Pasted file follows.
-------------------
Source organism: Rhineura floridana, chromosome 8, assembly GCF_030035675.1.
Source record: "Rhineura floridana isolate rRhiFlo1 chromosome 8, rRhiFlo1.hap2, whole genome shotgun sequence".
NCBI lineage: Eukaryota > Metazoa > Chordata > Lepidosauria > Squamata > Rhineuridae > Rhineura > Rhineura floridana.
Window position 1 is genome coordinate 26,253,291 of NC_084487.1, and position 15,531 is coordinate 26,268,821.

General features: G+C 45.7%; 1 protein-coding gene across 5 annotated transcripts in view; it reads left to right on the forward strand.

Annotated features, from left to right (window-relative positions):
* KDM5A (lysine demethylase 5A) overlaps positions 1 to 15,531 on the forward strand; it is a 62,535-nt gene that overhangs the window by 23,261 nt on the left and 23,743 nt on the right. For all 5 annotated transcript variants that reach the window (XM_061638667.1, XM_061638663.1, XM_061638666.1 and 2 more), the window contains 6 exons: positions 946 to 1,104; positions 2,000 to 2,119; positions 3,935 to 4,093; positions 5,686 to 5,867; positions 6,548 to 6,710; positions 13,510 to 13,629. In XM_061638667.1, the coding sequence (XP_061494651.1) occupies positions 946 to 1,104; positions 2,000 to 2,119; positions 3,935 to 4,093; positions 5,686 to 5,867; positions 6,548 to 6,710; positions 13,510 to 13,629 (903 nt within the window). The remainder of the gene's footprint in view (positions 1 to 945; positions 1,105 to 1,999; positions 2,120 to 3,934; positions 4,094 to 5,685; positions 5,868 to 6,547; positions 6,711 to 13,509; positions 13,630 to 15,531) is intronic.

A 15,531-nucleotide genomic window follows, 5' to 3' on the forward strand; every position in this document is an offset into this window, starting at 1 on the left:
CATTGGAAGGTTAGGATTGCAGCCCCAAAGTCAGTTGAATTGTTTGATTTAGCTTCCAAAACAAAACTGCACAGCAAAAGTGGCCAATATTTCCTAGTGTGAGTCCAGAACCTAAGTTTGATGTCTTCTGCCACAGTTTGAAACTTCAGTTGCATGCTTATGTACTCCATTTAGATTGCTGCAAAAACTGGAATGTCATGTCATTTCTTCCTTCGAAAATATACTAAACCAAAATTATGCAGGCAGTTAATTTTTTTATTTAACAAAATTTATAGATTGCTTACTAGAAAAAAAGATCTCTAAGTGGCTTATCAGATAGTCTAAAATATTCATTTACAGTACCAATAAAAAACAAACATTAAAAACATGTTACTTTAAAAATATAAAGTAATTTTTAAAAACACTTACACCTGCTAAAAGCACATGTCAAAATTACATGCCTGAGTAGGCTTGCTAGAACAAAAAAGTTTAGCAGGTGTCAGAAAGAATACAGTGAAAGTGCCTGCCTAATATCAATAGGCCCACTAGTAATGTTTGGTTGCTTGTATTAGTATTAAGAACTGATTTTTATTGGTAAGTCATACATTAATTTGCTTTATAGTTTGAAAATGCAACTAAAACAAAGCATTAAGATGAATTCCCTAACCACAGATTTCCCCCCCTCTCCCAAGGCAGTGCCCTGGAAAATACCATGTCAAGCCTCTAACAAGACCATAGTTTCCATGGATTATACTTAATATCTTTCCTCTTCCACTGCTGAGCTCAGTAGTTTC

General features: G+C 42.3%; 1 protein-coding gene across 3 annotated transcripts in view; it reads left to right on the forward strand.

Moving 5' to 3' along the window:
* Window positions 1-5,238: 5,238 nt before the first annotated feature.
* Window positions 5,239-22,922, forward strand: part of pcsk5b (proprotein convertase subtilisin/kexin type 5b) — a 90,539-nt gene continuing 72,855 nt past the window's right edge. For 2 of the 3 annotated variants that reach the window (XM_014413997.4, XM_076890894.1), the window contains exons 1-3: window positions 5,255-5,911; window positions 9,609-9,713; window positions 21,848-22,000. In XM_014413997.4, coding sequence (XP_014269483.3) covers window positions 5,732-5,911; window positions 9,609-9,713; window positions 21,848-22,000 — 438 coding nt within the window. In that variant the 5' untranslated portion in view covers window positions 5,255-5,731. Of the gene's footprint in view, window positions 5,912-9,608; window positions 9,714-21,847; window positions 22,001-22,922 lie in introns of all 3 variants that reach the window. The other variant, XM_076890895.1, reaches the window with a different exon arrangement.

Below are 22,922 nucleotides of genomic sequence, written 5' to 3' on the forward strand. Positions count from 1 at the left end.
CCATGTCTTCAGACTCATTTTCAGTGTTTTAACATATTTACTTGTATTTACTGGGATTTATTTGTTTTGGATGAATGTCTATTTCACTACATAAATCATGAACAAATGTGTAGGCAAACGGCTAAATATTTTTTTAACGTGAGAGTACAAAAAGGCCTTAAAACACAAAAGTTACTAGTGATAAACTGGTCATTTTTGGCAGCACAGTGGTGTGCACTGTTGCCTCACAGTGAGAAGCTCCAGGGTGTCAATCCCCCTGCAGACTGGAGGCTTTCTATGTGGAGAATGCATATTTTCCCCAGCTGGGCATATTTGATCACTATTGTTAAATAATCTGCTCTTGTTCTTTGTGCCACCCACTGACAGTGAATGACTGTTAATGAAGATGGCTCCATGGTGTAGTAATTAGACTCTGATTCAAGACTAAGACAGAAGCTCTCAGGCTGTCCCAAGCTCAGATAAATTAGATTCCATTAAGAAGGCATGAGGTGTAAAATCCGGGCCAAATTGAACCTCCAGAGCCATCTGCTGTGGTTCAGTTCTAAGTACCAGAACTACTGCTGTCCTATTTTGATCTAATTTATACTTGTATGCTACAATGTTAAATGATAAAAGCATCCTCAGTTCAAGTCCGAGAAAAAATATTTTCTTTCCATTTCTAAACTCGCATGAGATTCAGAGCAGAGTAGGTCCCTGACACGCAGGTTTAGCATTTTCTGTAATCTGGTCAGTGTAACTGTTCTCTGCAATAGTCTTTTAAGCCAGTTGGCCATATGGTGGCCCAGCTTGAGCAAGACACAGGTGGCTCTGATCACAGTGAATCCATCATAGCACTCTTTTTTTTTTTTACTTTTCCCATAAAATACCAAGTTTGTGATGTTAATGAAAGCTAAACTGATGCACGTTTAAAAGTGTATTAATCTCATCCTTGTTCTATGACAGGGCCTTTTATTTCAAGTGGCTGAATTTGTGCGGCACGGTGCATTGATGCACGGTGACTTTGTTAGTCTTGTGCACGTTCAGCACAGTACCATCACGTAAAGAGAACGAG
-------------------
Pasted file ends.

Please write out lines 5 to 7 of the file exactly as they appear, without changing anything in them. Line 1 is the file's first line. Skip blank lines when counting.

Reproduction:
General features: G+C 45.7%; 1 protein-coding gene across 5 annotated transcripts in view; it reads left to right on the forward strand.

Annotated features, from left to right (window-relative positions):
* KDM5A (lysine demethylase 5A) overlaps positions 1 to 15,531 on the forward strand; it is a 62,535-nt gene that overhangs the window by 23,261 nt on the left and 23,743 nt on the right. For all 5 annotated transcript variants that reach the window (XM_061638667.1, XM_061638663.1, XM_061638666.1 and 2 more), the window contains 6 exons: positions 946 to 1,104; positions 2,000 to 2,119; positions 3,935 to 4,093; positions 5,686 to 5,867; positions 6,548 to 6,710; positions 13,510 to 13,629. In XM_061638667.1, the coding sequence (XP_061494651.1) occupies positions 946 to 1,104; positions 2,000 to 2,119; positions 3,935 to 4,093; positions 5,686 to 5,867; positions 6,548 to 6,710; positions 13,510 to 13,629 (903 nt within the window). The remainder of the gene's footprint in view (positions 1 to 945; positions 1,105 to 1,999; positions 2,120 to 3,934; positions 4,094 to 5,685; positions 5,868 to 6,547; positions 6,711 to 13,509; positions 13,630 to 15,531) is intronic.